Youth unemployment hit 49% as of Feb 10, 2021 in the southern region of Calabria, with the national average of 29.7%. Deeply entrenched divisions in wealth distribution between North and South and the ever more precarious nature of employment often determines whether an area or a community can lift itself out of poverty, or is the first to feel the weight of any crisis, whether it is Covid lockdowns, inflation, housing, energy or hunger. The latest available figures show that roughly 19% of the Italian population is now at risk of falling into poverty.

Despite these bleak figures Italy’s economic recovery after Covid-19 was promising, but after the fall of the 5 Star and Democratic Party-led government thanks to a typical palace coup – compliments to Mohammed bin Salman best friend, the Saudi-funded, Matteo Renzi – again a capable leader is needed.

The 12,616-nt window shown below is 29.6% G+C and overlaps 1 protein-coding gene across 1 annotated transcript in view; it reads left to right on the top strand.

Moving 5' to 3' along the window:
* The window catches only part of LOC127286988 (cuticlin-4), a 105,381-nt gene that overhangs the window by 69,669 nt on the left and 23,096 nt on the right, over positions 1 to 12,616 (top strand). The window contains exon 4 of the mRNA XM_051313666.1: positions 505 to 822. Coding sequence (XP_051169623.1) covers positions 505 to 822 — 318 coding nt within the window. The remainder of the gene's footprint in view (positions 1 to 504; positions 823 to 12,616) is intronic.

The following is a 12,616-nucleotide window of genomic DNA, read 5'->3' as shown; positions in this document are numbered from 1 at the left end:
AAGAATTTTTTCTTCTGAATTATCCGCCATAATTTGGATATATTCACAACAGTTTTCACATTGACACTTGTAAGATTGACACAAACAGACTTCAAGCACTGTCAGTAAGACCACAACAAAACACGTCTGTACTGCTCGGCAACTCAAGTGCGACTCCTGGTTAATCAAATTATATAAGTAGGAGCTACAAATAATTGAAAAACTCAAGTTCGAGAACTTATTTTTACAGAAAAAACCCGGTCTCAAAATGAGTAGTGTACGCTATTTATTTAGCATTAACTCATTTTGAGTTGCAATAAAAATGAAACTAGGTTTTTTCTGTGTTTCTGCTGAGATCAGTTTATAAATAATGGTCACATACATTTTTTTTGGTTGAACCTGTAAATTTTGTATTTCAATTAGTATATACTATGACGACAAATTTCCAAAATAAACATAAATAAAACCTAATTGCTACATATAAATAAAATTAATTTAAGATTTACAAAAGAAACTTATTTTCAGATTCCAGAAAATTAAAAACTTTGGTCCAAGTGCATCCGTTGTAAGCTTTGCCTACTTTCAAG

At that point, the authority of a brilliant surgeon was called for in a code red emergency to save the country from spiralling doom. Someone who it was claimed saved the Eurozone from the apocalypse with three words. Someone whose position as Prime Minister seemed like a personal sacrifice, almost a burden to endure in the name of patriotism. In an atmosphere like a coronation, Mario Draghi came to power after the most prestigious career one can think of at the highest echelons of world finance and international banking.

In order to avoid early elections, President Sergio Mattarella called “Super Mario” to the rescue, with a mandate to form a broad coalition of national unity.  I remember when Draghi first addressed the Senate as Prime Minister: “Today unity is not an option, it is a duty”, he said, as he prepared to lead one of the broadest coalition ever attempted in Italian political history.